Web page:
Shows about troubled triplets, rebellious robots, a suicidal mime and a bloodthirsty barber are among the big winners of Toronto’s 42nd annual Dora Mavor Moore Awards.
Talk is Free Theatre’s immersive staging of the late Stephen Sondheim’s Sweeney Todd swept the musical theatre category with five Doras at the awards’ first in-person ceremony since 2019. Tapestry Opera’s world premiere of the sci-fi drama R.U.R. A Torrent of Light, meanwhile, grabbed six awards in the opera category, the most of any production.
The Doras, handed out Monday night at the Elgin Theatre in Toronto, also saw Factory Theatre’s Wildfire top the General Theatre Division. Quebec playwright David Paquet’s darkly funny triptych – which includes three disturbed siblings and a woman erotically obsessed with serial killers – took the Outstanding Production and Outstanding New Play prizes, as well as Outstanding Direction for Soheil Parsa. Paquet shared the new-play award with Wildfire’s English translator, Leanna Brodie.
In an upset almost as startling as the play itself, Is God Is, which had garnered 10 nominations – the most in the general division – came away with only two awards. The bloody urban-revenge tragedy, an Obsidian Theatre-Necessary Angel-Canadian Stage co-pro, won for best costume design (Ming Wong) and sound design/composition (Thomas Ryder Payne).
Italian Mime Suicide, by physical-theatre company Bad New Days, led the Independent Theatre Division with awards for best production, best new play (the company), direction (Adam Paolozza and Kari Pederson), costume design (Allie Marshall and Evgenia Mikhaylova) and lighting (André du Toit).
Street dancer-choreographer Crazy Smooth’s In My Body, a co-presentation of dance Immersion, Canadian Stage and TO Live, took four Doras in the Dance Division, including Outstanding Production. MOBY: A Whale of a Tale by shipboard theatre Art & Water was hailed the best Theatre for Young Audiences show – one of its four awards. Sky Dancers, performed by Montreal-based A’nó:wara Dance Theatre at Toronto’s Harbourfront Centre, was acclaimed Outstanding Touring Production.
Two actors who gave compelling performances as traumatized characters won the acting prizes in the main theatre category. Alexis Gordon was awarded Outstanding Performance in a Leading Role for her portrayal of a resilient young mother in the stage adaptation of Emma Donoghue’s Room, presented in Toronto by Mirvish Productions. Sheldon Elter, as an Indigenous man scarred by the residential-school experience in the Soulpepper-Native Earth revival of Where the Blood Mixes, won the best-featured-role trophy.
Veteran actor Layne Coleman took the individual acting award in the indie division for his performance as a King Lear-like father battling dementia in Project Undertow’s remount of Rosa Labordé's True. The cast of Theatre Gargantua’s collectively created A Tonic for Desperate Times – Heather Marie Annis, Sierra Haynes, Alexandra Lainfiesta, Michael Gordon Spence and Nabil Traboulsi – were deemed best ensemble.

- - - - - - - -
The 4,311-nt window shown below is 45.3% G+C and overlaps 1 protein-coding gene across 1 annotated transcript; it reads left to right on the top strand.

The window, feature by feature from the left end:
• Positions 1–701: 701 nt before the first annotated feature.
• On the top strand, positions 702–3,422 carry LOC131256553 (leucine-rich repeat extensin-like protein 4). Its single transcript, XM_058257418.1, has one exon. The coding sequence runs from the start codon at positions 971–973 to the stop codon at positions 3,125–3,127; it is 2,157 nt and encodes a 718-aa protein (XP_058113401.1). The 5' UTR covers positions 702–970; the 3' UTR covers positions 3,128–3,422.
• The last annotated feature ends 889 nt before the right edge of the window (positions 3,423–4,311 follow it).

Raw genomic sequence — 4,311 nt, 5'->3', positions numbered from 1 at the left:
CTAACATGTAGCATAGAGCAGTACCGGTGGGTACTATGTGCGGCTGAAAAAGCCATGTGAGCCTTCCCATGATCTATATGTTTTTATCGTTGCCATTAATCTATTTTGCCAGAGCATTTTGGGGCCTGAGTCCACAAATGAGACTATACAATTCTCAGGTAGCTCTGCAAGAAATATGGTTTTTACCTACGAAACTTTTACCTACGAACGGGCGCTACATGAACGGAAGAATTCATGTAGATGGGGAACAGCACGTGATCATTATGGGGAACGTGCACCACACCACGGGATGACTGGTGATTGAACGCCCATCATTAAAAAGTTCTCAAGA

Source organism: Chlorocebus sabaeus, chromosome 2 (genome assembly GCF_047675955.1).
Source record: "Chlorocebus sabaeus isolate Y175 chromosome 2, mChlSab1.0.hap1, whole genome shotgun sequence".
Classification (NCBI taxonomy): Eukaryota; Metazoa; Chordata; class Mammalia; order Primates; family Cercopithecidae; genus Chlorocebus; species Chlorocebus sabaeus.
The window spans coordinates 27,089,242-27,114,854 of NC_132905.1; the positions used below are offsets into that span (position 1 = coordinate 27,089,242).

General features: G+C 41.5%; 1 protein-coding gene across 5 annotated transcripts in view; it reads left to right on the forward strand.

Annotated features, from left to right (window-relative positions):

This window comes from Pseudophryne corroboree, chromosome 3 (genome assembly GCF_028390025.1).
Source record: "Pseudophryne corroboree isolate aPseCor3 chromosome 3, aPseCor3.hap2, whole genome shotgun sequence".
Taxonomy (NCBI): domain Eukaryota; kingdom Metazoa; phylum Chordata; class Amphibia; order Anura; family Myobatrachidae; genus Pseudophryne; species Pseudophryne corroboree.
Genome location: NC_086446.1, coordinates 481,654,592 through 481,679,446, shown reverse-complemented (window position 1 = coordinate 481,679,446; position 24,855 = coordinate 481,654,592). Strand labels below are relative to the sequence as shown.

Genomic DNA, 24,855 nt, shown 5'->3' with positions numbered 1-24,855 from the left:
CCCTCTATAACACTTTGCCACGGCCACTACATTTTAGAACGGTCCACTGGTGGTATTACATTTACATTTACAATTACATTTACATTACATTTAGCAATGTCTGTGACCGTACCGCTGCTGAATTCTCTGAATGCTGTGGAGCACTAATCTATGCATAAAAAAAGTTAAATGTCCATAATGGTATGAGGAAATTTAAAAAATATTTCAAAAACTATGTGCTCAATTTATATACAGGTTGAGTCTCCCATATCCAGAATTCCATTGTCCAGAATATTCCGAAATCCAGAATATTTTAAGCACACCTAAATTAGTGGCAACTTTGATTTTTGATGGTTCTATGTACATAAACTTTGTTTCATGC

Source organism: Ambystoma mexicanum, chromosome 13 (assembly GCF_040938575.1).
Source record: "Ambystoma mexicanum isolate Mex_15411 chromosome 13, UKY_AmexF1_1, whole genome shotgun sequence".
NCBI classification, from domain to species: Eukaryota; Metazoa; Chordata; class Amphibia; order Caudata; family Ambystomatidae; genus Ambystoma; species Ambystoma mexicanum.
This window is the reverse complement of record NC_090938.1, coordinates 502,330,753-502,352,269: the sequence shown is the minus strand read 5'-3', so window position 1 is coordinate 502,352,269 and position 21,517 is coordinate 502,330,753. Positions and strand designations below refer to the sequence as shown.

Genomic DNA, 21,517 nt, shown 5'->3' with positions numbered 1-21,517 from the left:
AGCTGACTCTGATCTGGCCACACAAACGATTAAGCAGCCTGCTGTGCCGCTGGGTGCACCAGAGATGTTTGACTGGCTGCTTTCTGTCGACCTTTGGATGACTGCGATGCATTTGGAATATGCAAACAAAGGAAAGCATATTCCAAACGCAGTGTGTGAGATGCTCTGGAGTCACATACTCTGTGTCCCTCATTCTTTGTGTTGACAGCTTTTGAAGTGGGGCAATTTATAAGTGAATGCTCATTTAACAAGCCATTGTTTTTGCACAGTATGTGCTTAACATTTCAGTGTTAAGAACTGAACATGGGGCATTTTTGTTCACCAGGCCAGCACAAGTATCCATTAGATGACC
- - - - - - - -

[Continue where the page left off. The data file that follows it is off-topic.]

In musical theatre and opera, smaller companies trumped the major players. Barrie, Ont.-based Talk is Free scored big with its promenade treatment of Sondheim’s demon-barber musical, presented in an east-end Toronto church: Sweeney Todd walked off with the best production, leading actor (Glynis Ranney), featured actor (Cyrus Lane), direction (Mitchell Cushman) and choreography (Cameron Carver) awards. The Outstanding New Musical citation went to Fatuma Adar for Dixon Road, the moving story of a Somali refugee family resettling in Canada, which was co-produced by the Musical Stage Company and Obsidian and presented by Canadian Stage in High Park in Toronto.
Mirvish Productions, Toronto’s leading musical producer, picked up a pair of Doras for the Broadway-bound romcom & Juliet – Dominic Fallacaro won for musical direction and Soutra Gilmour for her scenic design. That other Mirvish blockbuster, the non-musical Harry Potter and the Cursed Child, got the Dora for Outstanding Lighting Design (Neil Austin) in the general division.
The Canadian Opera Company, meanwhile, received its sole Dora for Egyptian soprano Amina Edris’s performance as Violetta in La Traviata. Tapestry’s android opera, R.U.R. A Torrent of Light, presented at OCAD University, snapped up every other award in the division, including Outstanding New Opera for composer Nicole Lizée and librettist Nicolas Billon.
The Doras, presented by the Toronto Alliance for the Performing Arts (TAPA), also included the Silver Ticket and Jon Kaplan Audience Choice awards. Arts administrator and advocate Pat Bradley was given the Silver Ticket – lifetime admission to any shows by TAPA member companies. The Kaplan, named after the late Toronto theatre critic and chosen by the public, went to the Guild Festival Theatre’s Alice in Wonderland.
This year’s Doras reflected the disruptions of the COVID-19 pandemic. Traditionally held in June, they were moved to September to accommodate the many shows that were postponed in the 2021-22 season. There were 235 nominations and 100 eligible productions this year.
The complete list of Dora Award winners can be found on the TAPA website.
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